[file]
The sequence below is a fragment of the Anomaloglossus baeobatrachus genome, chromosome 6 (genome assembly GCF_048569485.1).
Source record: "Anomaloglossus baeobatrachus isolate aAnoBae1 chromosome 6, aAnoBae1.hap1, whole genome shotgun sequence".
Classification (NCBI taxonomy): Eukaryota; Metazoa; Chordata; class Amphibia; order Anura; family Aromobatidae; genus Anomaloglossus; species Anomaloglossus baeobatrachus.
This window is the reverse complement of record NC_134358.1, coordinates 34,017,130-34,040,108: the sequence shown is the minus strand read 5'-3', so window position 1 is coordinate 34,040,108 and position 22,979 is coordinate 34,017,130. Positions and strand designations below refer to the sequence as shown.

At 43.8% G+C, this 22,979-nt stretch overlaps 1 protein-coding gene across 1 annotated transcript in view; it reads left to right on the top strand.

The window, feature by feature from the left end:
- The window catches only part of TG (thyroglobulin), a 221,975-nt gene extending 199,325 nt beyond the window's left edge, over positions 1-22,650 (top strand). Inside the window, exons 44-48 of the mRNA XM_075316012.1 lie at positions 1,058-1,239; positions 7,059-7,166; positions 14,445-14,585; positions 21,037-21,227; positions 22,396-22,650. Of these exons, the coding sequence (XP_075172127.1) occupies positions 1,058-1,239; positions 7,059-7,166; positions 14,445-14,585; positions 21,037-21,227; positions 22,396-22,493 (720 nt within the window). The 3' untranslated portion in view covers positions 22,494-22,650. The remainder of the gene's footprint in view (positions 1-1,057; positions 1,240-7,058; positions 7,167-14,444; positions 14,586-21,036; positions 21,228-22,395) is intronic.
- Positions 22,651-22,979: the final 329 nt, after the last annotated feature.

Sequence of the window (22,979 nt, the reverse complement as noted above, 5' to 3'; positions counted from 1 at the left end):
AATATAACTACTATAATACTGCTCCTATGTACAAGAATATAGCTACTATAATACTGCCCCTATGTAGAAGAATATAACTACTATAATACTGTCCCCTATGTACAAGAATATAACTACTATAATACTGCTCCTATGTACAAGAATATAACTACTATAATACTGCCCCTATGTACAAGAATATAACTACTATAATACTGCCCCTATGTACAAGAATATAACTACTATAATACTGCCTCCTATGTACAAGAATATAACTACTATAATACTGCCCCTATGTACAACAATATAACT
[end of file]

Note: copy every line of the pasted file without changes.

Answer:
The sequence below is a fragment of the Anomaloglossus baeobatrachus genome, chromosome 6 (genome assembly GCF_048569485.1).
Source record: "Anomaloglossus baeobatrachus isolate aAnoBae1 chromosome 6, aAnoBae1.hap1, whole genome shotgun sequence".
Classification (NCBI taxonomy): Eukaryota; Metazoa; Chordata; class Amphibia; order Anura; family Aromobatidae; genus Anomaloglossus; species Anomaloglossus baeobatrachus.
This window is the reverse complement of record NC_134358.1, coordinates 34,017,130-34,040,108: the sequence shown is the minus strand read 5'-3', so window position 1 is coordinate 34,040,108 and position 22,979 is coordinate 34,017,130. Positions and strand designations below refer to the sequence as shown.

At 43.8% G+C, this 22,979-nt stretch overlaps 1 protein-coding gene across 1 annotated transcript in view; it reads left to right on the top strand.

The window, feature by feature from the left end:
- The window catches only part of TG (thyroglobulin), a 221,975-nt gene extending 199,325 nt beyond the window's left edge, over positions 1-22,650 (top strand). Inside the window, exons 44-48 of the mRNA XM_075316012.1 lie at positions 1,058-1,239; positions 7,059-7,166; positions 14,445-14,585; positions 21,037-21,227; positions 22,396-22,650. Of these exons, the coding sequence (XP_075172127.1) occupies positions 1,058-1,239; positions 7,059-7,166; positions 14,445-14,585; positions 21,037-21,227; positions 22,396-22,493 (720 nt within the window). The 3' untranslated portion in view covers positions 22,494-22,650. The remainder of the gene's footprint in view (positions 1-1,057; positions 1,240-7,058; positions 7,167-14,444; positions 14,586-21,036; positions 21,228-22,395) is intronic.
- Positions 22,651-22,979: the final 329 nt, after the last annotated feature.

Sequence of the window (22,979 nt, the reverse complement as noted above, 5' to 3'; positions counted from 1 at the left end):
AATATAACTACTATAATACTGCTCCTATGTACAAGAATATAGCTACTATAATACTGCCCCTATGTAGAAGAATATAACTACTATAATACTGTCCCCTATGTACAAGAATATAACTACTATAATACTGCTCCTATGTACAAGAATATAACTACTATAATACTGCCCCTATGTACAAGAATATAACTACTATAATACTGCCCCTATGTACAAGAATATAACTACTATAATACTGCCTCCTATGTACAAGAATATAACTACTATAATACTGCCCCTATGTACAACAATATAACT